A Study in Disney: ‘Hercules’ (1997)

| January 20, 2022

Disney is as much a part of our lives as love and death.  It’s wrapped around us, and not just in our childhood.  There are thousands and thousands of Disney movies by this point but the one that really shape the company and the culture are the animated features.  Disney busted out of the gate in 1937, intending to create a new artform and make an evolutionary leap in cinema.  So, every other day from now through March, I will be chronicling every single one of Disney’s canon animated features.  It’s a fascinating journey, and a lot of fun too.

Disney's Laboring on a Live-Action Hercules Remake | Vanity Fair

Remember the public gnashing and yowling that followed the decision to add three comedy gargoyles into Disney’s version of The Hunchback of Notre Dame?  Remember the j’accuse that called up charges of inserting comedy characters into a dark and broody narrative in an effort to push McDonald’s toys and to radiate fodder for the marketing?  Well, hold on to that because here comes Hercules.

For many, Disney’s version of the story of Hercules is one of the biggest commercial desperation moves that the studio ever produced, an 89-minute commercial for everything under the sun that seemed branded less on the merits of continuing the artistic push of the Disney renaissance than in basically apologizing to its audience for the serious pretentiousness of Pocahontas and The Hunchback of Notre Dame.  Are they right?  Well, generally yes, but the move is not completely unreasonable.  The average popcorn audience will suffer artistic indulgence only so long, particularly when it comes to entertainment aimed at children, so it is obvious that Hercules was an attempt to lighten things up and to recapture the kind of comedy gold that made Aladdin a mega-hit.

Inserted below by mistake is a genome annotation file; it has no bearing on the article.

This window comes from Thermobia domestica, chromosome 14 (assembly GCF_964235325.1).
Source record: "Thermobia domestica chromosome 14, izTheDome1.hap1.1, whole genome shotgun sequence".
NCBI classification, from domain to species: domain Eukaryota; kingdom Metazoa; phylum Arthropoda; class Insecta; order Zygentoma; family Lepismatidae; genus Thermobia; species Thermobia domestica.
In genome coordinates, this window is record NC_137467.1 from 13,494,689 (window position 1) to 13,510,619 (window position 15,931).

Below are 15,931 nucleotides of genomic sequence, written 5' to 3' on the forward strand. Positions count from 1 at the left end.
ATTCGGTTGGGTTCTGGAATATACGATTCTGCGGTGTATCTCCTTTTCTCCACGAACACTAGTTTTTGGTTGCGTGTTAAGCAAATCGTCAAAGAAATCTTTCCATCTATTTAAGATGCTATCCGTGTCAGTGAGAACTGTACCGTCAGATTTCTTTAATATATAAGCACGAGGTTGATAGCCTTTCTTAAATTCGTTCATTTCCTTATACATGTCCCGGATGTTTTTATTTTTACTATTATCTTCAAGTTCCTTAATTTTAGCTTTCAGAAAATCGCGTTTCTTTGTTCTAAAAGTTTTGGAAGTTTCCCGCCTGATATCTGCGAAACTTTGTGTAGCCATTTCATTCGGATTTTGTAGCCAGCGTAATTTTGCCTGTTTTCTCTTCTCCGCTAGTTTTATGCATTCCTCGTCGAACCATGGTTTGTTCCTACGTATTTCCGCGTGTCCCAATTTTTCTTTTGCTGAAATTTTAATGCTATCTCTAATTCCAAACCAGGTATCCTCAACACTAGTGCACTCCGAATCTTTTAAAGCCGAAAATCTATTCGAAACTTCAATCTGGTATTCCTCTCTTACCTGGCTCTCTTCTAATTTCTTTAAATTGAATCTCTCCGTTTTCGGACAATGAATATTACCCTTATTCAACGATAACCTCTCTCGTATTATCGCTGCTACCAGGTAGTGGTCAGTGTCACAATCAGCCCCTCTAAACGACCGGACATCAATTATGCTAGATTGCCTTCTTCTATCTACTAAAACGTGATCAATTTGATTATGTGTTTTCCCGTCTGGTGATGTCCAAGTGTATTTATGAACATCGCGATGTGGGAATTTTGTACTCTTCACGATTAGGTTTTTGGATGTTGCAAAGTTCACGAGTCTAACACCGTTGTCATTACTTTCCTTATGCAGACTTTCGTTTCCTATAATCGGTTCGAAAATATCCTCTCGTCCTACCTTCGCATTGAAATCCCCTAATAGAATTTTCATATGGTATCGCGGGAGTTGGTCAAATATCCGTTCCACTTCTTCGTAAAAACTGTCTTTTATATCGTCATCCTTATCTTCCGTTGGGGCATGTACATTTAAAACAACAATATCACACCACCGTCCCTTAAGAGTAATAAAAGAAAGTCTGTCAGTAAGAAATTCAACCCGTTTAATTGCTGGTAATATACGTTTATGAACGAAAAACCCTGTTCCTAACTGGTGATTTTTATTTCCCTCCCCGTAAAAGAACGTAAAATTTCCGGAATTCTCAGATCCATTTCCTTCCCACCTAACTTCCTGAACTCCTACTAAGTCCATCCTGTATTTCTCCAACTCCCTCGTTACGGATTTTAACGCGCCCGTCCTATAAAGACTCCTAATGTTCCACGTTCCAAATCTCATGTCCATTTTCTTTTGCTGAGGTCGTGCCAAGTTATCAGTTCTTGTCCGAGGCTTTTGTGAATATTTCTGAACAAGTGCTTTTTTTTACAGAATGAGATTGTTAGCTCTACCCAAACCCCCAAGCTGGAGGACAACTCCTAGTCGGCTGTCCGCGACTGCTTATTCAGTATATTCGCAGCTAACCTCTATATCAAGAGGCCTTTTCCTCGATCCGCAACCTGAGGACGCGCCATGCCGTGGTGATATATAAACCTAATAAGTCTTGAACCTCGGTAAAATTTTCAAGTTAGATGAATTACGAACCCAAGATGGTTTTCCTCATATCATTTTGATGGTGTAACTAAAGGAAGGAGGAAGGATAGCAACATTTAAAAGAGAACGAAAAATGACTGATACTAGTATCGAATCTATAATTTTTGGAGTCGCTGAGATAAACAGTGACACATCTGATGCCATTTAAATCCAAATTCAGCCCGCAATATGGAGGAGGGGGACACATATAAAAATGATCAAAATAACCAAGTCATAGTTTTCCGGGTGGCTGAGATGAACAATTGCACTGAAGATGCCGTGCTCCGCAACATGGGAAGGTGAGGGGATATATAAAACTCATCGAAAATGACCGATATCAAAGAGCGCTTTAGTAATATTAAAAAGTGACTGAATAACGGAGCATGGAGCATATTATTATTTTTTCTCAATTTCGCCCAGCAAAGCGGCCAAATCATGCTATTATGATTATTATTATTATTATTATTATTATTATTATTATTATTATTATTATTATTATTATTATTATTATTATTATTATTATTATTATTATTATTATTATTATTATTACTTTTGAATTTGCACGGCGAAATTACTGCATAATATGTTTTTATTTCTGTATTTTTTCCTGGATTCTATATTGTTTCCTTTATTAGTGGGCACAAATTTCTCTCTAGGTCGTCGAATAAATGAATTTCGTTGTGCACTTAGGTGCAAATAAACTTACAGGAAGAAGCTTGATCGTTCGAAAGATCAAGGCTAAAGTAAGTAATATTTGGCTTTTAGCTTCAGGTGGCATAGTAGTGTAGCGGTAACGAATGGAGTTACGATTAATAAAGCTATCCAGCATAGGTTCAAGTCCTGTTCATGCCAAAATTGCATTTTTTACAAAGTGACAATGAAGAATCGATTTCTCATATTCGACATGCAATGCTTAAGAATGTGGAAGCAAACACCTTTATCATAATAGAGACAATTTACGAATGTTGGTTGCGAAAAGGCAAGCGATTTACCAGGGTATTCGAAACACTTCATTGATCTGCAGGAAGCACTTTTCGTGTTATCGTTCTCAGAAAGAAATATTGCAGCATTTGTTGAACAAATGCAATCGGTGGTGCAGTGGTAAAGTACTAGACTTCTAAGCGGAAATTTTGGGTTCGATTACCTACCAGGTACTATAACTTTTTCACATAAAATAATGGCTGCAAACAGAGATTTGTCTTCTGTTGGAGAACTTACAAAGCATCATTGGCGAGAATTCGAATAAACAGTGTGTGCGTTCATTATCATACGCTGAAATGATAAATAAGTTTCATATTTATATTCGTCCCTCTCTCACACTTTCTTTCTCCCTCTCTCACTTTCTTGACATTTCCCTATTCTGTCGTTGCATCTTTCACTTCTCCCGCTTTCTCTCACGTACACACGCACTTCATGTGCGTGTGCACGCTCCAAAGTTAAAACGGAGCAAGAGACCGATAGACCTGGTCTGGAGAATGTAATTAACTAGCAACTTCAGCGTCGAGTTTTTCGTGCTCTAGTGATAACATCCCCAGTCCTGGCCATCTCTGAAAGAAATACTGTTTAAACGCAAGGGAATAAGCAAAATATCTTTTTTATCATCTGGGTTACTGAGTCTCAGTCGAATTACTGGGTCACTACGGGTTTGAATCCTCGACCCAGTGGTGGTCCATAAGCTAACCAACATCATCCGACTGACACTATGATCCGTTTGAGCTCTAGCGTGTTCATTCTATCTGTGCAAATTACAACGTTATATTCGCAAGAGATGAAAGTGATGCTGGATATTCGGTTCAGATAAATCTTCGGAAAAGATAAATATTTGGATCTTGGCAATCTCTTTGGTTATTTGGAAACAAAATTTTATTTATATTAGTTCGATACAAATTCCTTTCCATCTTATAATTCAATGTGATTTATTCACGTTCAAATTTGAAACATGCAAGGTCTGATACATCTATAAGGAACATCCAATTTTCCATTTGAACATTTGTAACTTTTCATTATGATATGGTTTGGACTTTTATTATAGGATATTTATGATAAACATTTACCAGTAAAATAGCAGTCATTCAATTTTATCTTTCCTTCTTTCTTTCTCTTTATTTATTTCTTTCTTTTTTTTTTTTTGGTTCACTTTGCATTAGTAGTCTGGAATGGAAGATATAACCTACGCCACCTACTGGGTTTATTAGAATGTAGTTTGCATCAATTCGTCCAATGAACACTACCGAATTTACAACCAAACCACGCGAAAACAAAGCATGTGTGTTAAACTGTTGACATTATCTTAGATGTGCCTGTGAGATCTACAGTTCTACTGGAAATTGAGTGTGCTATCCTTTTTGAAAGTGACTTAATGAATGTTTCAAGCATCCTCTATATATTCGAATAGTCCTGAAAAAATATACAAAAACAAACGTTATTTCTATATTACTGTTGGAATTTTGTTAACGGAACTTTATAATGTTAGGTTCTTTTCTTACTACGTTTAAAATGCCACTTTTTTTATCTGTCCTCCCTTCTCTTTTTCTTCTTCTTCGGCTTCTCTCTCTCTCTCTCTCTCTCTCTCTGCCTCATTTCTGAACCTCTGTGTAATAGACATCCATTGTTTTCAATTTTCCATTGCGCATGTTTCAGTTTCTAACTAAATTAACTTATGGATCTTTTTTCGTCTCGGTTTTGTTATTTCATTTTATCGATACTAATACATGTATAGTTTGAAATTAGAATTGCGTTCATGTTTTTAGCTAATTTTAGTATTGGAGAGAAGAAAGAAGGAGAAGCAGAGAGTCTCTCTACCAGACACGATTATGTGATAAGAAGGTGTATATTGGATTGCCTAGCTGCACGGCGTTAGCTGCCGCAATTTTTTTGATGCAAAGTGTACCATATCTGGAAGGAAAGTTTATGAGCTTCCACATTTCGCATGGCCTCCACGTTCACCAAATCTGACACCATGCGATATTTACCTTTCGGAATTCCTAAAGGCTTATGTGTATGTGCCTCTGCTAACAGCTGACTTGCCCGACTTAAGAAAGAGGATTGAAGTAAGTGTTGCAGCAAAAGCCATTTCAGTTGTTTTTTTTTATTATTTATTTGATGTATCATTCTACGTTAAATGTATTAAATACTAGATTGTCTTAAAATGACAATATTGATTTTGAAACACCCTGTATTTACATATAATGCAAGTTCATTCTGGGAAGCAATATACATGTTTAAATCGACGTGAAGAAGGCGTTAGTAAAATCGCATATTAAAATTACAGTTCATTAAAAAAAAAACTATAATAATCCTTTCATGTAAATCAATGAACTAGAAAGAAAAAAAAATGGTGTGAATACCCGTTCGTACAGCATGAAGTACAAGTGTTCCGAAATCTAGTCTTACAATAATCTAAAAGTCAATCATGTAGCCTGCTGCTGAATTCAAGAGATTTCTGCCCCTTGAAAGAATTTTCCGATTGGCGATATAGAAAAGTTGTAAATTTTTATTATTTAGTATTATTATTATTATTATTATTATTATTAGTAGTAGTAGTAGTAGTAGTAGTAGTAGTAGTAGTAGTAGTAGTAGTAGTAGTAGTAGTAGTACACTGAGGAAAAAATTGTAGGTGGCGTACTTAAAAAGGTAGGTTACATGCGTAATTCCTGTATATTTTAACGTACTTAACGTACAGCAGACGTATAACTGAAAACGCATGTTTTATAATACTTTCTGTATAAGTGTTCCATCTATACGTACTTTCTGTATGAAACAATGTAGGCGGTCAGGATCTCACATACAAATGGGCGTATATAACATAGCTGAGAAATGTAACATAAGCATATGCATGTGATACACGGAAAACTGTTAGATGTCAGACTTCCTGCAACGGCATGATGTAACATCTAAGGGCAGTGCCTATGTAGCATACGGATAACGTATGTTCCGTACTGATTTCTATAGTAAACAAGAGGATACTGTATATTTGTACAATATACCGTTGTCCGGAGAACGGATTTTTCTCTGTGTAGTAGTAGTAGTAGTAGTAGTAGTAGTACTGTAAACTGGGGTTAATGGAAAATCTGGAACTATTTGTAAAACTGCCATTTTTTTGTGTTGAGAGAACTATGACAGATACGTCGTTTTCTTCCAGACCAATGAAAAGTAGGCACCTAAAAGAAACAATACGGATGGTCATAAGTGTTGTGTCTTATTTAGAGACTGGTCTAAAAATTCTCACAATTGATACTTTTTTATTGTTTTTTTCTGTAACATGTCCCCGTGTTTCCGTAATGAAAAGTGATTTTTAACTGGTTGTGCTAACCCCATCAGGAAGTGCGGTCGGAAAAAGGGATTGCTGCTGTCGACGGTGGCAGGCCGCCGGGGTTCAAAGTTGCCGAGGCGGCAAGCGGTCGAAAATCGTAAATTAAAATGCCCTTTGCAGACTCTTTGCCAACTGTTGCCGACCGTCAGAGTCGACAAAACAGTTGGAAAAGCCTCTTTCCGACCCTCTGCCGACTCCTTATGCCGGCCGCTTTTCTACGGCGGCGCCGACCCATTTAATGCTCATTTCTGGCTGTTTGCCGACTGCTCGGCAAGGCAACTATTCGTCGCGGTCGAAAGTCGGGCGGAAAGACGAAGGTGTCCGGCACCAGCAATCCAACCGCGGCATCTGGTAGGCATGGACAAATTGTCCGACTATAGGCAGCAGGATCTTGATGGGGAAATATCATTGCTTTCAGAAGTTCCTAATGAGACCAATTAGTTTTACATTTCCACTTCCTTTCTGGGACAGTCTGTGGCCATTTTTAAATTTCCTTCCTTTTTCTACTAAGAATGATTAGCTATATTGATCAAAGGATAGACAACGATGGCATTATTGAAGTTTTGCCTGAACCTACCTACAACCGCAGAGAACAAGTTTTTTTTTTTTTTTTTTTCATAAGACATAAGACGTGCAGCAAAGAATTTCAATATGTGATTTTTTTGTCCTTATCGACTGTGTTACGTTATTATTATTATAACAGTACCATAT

There was an attempt with Hercules to try something new and to try and make a film that was engaging to a mass audience.  There’s really nothing wrong with that.  There’s really nothing wrong with modern references and in-jokes that exist outside of the source, but the issue here is the mis-management of the story being told.  While Aladdin was sly and clever with its comedy, it used its in-jokes and pop culture references but put them in service of a good story.  Hercules tried to be all things to all people, spreading its comedy far and wide but leaving large and important portions of its story unformed and unfinished and some of the motivations unclear.  In that, its purpose is also unclear.  Is this a parody?  A satire?  If it is, what is it parodying?  What is this film trying to be?  How far should the story have strayed from its origins?